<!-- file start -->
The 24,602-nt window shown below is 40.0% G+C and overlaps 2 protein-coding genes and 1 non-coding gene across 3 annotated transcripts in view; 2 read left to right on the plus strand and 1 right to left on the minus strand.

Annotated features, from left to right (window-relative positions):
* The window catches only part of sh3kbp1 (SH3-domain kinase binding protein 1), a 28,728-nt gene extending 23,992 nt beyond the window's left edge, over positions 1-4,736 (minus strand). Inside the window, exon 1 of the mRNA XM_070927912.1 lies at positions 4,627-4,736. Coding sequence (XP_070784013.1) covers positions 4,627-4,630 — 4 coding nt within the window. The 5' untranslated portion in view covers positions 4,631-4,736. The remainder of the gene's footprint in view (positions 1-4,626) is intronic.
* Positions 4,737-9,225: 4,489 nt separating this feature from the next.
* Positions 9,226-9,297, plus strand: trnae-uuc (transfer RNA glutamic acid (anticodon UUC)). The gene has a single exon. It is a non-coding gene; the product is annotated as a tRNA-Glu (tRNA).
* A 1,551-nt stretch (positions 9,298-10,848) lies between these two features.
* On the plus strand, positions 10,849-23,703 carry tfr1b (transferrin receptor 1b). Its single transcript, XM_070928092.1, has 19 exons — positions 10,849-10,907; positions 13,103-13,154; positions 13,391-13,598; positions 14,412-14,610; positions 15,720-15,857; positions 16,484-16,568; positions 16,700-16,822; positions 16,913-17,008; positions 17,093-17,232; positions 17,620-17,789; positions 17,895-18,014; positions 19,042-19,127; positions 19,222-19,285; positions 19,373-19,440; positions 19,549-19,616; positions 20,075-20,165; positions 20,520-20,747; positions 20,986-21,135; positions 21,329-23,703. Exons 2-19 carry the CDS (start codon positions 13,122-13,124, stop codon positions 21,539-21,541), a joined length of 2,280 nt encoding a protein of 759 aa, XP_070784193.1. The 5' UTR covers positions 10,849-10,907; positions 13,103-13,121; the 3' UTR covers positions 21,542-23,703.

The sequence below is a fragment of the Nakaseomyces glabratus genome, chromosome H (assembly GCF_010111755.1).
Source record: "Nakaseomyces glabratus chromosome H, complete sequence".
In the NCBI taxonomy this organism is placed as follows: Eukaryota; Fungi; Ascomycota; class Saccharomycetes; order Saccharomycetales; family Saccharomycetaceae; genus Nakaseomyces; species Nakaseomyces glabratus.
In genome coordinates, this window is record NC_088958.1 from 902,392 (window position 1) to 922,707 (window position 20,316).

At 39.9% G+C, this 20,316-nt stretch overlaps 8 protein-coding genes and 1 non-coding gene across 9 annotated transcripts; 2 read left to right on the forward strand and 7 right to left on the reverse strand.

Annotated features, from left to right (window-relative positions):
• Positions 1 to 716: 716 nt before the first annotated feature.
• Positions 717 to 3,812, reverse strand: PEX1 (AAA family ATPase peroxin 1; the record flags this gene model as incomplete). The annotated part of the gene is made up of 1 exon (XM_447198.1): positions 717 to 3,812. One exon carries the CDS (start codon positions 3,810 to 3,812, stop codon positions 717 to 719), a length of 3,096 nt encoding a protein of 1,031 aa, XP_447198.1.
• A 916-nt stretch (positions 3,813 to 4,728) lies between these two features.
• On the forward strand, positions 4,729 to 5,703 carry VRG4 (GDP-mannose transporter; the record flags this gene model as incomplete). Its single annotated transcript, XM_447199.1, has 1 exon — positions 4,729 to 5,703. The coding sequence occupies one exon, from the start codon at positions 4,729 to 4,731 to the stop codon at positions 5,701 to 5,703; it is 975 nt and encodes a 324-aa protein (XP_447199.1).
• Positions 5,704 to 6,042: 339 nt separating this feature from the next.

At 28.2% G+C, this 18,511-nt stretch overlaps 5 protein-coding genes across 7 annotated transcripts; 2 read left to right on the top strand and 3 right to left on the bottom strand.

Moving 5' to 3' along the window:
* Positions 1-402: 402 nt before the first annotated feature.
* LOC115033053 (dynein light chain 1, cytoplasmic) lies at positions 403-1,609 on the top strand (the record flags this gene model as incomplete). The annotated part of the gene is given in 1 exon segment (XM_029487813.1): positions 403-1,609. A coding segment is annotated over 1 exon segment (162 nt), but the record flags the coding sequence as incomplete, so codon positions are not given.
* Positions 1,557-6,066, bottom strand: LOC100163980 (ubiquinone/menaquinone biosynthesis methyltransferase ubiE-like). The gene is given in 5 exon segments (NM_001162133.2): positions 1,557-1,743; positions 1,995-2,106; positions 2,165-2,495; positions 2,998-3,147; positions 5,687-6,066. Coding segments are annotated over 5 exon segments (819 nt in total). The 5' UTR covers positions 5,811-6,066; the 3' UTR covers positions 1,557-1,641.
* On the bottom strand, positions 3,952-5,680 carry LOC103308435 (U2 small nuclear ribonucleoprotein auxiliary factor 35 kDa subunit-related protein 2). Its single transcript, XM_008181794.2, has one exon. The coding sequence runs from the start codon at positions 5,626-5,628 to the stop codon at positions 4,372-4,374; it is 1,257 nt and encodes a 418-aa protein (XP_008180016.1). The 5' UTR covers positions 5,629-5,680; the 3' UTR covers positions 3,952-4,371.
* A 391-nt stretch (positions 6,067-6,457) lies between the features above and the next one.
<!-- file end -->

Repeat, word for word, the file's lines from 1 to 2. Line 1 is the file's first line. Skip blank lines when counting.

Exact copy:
The 24,602-nt window shown below is 40.0% G+C and overlaps 2 protein-coding genes and 1 non-coding gene across 3 annotated transcripts in view; 2 read left to right on the plus strand and 1 right to left on the minus strand.

Annotated features, from left to right (window-relative positions):